Better Life hallmark
After an agreement in the past about giving calves roughage besides milk and keeping them in group housing instead of narrow boxes, the Dutch Society for the Protection of Animals reached a new agreement with the VanDrie Group the largest veal producer of the world for further improving the welfare of calves. Amongst the agreed points are immediately providing a diet that keeps the blood iron level of the calves away from the danger zone of anaemia, twice as much roughage as legally compulsory and in the future a soft laying area and long distance transport in climate controlled transport vehicles.
For the domestic market even stricter standards are agreed on and the Dutch SPA therefore decided to grant its Better Life hallmark with one star to this Dutch veal.
Cooperation between an animal protection group and a veal producer may not seem obvious; nevertheless the Dutch SPA looks for it to work on a better welfare of the calves involved. As a matter of fact the cooperation between the Dutch SPA and the veal industry, more specific the VanDrie Group has a long history.
In the past each veal calf was confined in a narrow box for 6 months. Although they are ruminants they were kept on a milk-diet only. The Dutch SPA demanded group housing and roughage, but the majority of the veal industry turned this down stating it was impossible. Nevertheless on request of the Dutch SPA the VanDrie Group started in 1988 to keep calves in group housing and give them roughage besides milk. The largest Dutch supermarket chain Albert Heijn started selling the veal from these calves. This proofed that this is technically and economically feasible, the rest of the veal industry started to follow this good example and the Dutch and the European authorities decided to make roughage compulsory immediately and make group housing the legal minimum standard with a transitional period of ten years. So from 1998 of all veal calves in Europe get roughage and since 2004 in the Netherlands and in 2007 in the whole European Union all veal calves are kept in groups.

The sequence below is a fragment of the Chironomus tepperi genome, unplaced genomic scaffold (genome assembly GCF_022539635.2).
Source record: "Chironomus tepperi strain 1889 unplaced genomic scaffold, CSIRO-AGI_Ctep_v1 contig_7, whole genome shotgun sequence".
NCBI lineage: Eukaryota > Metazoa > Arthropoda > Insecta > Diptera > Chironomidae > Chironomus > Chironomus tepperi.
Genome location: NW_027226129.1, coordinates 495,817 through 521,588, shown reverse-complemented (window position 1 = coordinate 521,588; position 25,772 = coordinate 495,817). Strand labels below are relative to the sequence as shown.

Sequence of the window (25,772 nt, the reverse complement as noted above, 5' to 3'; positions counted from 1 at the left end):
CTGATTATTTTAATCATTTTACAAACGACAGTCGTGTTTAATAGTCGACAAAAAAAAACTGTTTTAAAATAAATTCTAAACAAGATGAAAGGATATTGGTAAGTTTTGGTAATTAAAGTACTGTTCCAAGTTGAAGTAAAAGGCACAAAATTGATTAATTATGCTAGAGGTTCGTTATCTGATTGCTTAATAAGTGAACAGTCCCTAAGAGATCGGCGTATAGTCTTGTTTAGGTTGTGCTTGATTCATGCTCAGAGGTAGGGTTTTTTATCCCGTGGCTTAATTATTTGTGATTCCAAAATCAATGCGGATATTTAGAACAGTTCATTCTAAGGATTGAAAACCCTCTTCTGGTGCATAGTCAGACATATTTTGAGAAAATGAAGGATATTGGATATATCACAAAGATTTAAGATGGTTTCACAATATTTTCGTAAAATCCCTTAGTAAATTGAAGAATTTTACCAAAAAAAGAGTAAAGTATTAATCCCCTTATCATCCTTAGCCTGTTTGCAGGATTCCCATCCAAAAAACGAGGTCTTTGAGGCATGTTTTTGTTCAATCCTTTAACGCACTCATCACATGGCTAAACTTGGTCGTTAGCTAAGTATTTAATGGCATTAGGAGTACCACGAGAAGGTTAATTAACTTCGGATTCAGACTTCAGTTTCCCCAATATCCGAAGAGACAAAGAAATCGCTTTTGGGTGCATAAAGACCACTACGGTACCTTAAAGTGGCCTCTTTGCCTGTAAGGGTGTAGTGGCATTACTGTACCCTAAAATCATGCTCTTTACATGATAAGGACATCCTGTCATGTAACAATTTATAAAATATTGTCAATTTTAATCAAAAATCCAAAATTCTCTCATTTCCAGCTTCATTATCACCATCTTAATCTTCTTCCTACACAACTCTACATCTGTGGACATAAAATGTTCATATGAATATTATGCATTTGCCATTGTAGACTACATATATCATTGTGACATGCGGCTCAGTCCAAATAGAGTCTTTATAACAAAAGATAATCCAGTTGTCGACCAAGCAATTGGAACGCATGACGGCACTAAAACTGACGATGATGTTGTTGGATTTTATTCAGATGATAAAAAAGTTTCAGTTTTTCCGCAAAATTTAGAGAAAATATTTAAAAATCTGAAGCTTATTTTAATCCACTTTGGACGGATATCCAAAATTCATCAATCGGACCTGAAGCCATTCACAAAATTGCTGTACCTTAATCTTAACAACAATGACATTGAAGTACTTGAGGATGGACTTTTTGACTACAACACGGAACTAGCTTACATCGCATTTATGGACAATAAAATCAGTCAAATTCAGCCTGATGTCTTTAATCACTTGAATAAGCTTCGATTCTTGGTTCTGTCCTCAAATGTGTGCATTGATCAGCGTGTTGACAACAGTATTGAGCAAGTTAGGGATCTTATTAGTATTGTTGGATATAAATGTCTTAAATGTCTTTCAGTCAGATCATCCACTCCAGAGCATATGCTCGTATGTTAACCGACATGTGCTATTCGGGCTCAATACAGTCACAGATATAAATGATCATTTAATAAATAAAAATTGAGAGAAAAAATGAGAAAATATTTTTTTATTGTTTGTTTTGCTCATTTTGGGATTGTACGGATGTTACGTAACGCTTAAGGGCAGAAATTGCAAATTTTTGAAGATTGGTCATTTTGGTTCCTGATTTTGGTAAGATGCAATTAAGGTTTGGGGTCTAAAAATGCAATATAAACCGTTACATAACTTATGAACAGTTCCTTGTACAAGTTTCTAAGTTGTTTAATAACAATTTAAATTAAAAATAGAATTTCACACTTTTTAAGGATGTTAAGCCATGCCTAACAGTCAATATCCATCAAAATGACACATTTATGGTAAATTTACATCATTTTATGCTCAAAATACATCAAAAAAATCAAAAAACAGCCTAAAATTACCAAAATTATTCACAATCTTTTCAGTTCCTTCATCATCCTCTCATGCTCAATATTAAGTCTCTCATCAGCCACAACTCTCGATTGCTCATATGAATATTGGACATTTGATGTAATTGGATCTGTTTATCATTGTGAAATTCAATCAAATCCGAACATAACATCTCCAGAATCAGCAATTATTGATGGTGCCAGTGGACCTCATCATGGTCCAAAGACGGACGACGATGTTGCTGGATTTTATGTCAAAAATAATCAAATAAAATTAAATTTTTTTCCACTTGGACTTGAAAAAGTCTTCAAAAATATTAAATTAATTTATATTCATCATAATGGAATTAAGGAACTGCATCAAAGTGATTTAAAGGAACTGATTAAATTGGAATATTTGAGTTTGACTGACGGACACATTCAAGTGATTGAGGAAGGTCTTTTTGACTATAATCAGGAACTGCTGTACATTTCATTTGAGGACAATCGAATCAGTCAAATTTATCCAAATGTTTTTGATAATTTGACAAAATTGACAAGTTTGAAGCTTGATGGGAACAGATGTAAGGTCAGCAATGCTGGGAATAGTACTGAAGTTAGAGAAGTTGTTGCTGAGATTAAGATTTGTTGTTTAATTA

This enormous success was reason for the Dutch SPA to continue its dialogue with the veal industry especially with the VanDrie Group to seek for further welfare improvements.
In 2007 the Dutch SPA made a new appointment with the VanDrie Group laid down in an agreement in June 2008 containing amongst others the following points for all calves kept by the VanDrie Group:
- A new blood iron management that aims at an average blood iron level of 6 mmol/liter and guarantees no individual calf will come under 4.5 mmol/l where there is the danger of anaemia. This is in line with the recommendation of the EFSA Scientific Panel on Animal Health and Animal Welfare of May 2006;
- All calves get twice as much roughage as legally compulsory;
- Work has started to research and implement improvements of walking an lying comfort;
- In 10 years time long distance transports of calves to the Netherlands will only take place in climate controlled transport vehicles. This will prevent the calves from a lot of transport stress and keep them more vital.
On top of the above points for all calves the Dutch SPA made even sharper appointments with the VanDrie Group about the welfare of calves destined for the Dutch market:
- Aiming at an average blood iron level of 7 mmol/l and guaranteeing no individual calf under 6 mmol/l;
- All calves must have the possibility to eat simultaneously;
- Transport of young calves to the veal calf farms may not take longer then 8 hours/250km;
- Transport to the slaughterhouse may not take longer then 4 hours/500km.
Independent checks by Lloyds give the Dutch SPA the possibility at any time to see if the agreed standards are obeyed.
These are all great steps in the right direction. The stricter standards for the domestic market are reason for the Dutch SPA to grant its Better Life hallmark with one star out of three stars to the VanDrie Group its veal for the Dutch market. The so far very fruitful cooperation is surely to be continued.